Income Tax Reporting For Homeowners Associations
A homeowners association is a taxable entity and must file an annual tax return with the IRS. Even though a return is required, much of the income is often exempt from taxation. Officers of homeowners associations may file an income tax form specifically intended for homeowners associations.
Form 1120-H is used to report revenue received from homeowner assessments, along with other potential sources of income. The form also reports association expenses. For some associations, there is little or no net profit from membership fees. Even if the core function of a homeowners association shows no profit, other activities may produce taxable income.
The primary advantage of filing Form 1120-H is that the core activities of your homeowners association become exempt from tax. Exempt income includes homeowner assessments. In order to qualify to file 1120-H, both income and expenses of a homeowners association must be within specified limitations.
Homeowner assessments must comprise at least 60 percent of total revenue. To be considered an assessment, income received from association members must be due to their property ownership. Income received from customers to rent property does not qualify as exempt.
Other potential sources of nonexempt revenue include the following:
- Laundry services
- Vending machine income
- Recreation fees charged to nonmembers
At least 90 percent of total expenses must be to acquire, build, or care for association property. Qualifying costs include property maintenance, security, and office expenses. Remaining expenses related to nonexempt sources of income may be used to offset nonexempt revenue on Form 1120-H.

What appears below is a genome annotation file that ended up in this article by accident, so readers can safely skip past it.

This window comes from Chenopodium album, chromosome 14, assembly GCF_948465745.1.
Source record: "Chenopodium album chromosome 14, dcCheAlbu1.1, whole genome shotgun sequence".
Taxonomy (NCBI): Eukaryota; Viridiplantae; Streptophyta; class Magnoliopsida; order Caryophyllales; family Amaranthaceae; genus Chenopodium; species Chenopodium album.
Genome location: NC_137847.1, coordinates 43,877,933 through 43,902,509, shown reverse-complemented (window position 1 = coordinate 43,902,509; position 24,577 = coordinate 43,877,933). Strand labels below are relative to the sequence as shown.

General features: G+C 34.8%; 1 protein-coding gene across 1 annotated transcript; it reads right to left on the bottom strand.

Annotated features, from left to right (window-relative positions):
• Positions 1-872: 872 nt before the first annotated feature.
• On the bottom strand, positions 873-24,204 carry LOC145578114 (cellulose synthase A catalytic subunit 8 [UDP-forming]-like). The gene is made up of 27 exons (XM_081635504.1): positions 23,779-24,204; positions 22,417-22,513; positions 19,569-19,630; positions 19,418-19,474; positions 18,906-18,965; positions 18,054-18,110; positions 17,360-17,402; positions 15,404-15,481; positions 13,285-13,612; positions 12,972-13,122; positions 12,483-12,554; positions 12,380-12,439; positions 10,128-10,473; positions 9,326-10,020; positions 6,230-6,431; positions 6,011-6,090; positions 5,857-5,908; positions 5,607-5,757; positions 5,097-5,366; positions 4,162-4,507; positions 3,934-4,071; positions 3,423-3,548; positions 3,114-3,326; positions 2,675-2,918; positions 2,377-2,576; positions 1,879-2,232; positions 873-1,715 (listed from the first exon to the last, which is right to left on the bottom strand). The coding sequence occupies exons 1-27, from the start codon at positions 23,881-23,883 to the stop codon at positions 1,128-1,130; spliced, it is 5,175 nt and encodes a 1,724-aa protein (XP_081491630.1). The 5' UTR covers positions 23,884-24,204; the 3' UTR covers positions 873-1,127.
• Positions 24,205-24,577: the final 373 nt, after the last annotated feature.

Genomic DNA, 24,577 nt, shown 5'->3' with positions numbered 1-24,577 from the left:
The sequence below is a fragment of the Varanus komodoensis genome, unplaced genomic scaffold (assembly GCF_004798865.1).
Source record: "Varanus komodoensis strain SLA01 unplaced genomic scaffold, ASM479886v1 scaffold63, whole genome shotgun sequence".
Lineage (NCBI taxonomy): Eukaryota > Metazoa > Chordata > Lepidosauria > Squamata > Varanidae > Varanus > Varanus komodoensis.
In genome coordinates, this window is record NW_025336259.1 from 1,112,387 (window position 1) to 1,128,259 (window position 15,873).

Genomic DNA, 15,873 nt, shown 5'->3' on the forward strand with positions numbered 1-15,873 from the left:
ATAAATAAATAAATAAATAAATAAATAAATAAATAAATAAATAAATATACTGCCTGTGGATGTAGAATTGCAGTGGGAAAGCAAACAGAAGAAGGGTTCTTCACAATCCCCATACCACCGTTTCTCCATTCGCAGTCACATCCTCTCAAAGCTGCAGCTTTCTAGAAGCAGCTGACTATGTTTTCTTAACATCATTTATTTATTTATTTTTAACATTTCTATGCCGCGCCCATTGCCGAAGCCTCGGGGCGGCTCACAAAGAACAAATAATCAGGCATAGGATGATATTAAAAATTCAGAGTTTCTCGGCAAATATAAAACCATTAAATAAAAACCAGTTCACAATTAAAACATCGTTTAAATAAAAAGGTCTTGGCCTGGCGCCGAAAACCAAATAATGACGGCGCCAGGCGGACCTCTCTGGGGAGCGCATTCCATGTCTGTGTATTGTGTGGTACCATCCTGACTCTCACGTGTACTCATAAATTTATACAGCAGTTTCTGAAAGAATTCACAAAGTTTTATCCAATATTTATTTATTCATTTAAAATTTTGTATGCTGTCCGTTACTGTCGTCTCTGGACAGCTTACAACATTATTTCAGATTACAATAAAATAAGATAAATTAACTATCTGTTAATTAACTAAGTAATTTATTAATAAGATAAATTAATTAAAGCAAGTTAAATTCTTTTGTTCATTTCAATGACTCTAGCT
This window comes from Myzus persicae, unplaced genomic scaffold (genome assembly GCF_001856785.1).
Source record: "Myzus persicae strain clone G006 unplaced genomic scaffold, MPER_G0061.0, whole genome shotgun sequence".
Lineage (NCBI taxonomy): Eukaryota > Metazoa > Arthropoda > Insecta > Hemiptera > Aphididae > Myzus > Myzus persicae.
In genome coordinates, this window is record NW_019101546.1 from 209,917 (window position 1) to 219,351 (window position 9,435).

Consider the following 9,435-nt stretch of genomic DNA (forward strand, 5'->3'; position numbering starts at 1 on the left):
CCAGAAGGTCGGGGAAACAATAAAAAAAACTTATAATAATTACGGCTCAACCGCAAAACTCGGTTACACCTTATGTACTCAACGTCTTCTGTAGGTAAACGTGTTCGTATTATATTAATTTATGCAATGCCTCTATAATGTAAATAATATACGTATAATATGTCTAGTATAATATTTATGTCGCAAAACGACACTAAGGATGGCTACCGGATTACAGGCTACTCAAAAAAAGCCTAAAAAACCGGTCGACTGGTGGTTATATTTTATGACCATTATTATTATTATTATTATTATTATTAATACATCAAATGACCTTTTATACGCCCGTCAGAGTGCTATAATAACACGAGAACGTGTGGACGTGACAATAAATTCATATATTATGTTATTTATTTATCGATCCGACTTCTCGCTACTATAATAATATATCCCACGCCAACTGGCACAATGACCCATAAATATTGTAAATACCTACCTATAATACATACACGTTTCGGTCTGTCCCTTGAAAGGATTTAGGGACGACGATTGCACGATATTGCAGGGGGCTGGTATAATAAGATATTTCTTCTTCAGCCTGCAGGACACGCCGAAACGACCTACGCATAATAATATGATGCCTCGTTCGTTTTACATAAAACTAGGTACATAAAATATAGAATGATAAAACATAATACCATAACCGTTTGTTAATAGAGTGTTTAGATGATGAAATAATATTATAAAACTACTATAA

Much of Form 1120-H is used to report various categories of nonexempt income and the expenses related to nonexempt income. Form 1120-H also requires entries for exempt revenue and expenses related to exempt revenue. The two exemption entries are necessary to ensure that they are in correct proportion to overall income and expenses.
A somewhat unusual aspect of Form 1120-H is that it is designed to automatically add $100 as an expense deduction. Nonexempt revenue is reduced by related expenses, along with the $100 deduction, to arrive at net taxable income.
If your homeowners association does not qualify to file Form 1120-H, another income tax form must be used. If a different form is used, such as Form 1120, the exempt definitions and ratio requirements of Form 1120-H are no longer applicable.
If eligible, the election to file Form 1120-H is available each year. Contact an accountant like HBE Becker Meyer Love LLP for more information on the tax filing requirements of homeowners associations.